Late-Quaternary Landscape Response to Environmental Change in South-Central Kansas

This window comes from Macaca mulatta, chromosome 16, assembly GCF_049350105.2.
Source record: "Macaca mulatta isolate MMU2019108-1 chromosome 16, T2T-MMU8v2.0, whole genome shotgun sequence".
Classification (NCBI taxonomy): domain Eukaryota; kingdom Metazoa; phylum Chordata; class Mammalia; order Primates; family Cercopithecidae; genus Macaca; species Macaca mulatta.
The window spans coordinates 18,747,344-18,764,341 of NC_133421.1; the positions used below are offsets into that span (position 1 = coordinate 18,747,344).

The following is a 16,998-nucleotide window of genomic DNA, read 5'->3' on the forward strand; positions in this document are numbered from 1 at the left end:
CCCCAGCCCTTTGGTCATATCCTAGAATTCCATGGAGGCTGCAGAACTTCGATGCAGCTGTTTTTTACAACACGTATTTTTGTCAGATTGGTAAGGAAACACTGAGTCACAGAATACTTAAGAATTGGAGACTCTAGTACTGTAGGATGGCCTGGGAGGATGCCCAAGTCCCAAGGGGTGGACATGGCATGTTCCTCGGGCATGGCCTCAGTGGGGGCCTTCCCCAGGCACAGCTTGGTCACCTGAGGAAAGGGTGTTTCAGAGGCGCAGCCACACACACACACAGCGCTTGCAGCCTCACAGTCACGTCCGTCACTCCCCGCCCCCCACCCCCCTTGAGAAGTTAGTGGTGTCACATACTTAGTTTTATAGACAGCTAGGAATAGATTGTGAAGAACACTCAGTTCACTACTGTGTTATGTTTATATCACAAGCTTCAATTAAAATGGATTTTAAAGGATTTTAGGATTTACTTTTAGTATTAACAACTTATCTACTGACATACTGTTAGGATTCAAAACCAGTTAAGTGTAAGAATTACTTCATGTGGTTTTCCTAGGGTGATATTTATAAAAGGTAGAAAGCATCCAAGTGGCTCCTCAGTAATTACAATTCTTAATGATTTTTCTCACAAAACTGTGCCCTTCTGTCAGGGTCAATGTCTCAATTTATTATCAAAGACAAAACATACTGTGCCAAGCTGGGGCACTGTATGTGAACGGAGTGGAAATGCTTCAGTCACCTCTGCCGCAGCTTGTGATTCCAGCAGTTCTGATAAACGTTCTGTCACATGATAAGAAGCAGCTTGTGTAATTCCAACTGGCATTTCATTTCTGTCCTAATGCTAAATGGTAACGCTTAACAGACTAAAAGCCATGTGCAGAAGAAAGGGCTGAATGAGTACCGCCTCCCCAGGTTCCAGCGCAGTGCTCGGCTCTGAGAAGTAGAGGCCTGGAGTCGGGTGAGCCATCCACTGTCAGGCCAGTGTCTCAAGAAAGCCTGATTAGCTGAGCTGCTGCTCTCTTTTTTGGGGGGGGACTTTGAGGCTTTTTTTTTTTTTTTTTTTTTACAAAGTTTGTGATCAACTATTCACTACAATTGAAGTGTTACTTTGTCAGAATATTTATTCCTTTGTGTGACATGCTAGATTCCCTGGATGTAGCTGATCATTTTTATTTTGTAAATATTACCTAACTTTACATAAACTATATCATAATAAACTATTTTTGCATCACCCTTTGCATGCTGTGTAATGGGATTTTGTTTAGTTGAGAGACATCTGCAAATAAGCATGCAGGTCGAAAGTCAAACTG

The central Great Plains is an excellent place to study late-Quaternary geomorphic responses to climatic fluctuations because the landscape is easily disturbed and deposits contain abundant paleoenvironmental information. Although much research has already been conducted, studies are needed that correlate a variety of geomorphic responses to environmental change at specific sites. This paper presents a paleoenvironmental and geomorphic reconstruction for the Great Bend Sand Prairie, a mosaic of sand sheets and dune fields in south-central Kansas. Results indicate that two stratigraphic units dominate the upland geology. Late-Wisconsin deposits consist of poorly sorted sand, silt, and clay that probably accumulated in a low-energy fluvial environment. Eolian deposition of loess also occurred, but most silt was integrated with the alluvium. Intact deposits of loess are widely scattered. All sediments contain well developed soils, indicating extended surface stability. Macrofossil and isotopic (δ13C) evidence suggest a mesic environment. Where eolian sedimentation did occur, northwest winds were responsible for mobilization. Although late-Wisconsin strata crop out intermittently, eolian sand is the common surficial deposit. Radiocarbon dating indicates that most dunes are Holocene landforms. In comparison to late-Wisconsin deposits, dune sands are well sorted, δ13C values infer a relatively warm climate, and the orientation of parabolic dunes indicate mobilizing southwesterly winds. Dunes usually contain one or two weakly developed buried soils, indicating episodic mobilization of eolian sand in the latest Holocene. Surface soils are generally poorly developed, suggesting that dunes can easily be mobilized if vegetation is reduced, perhaps due to C02 warming.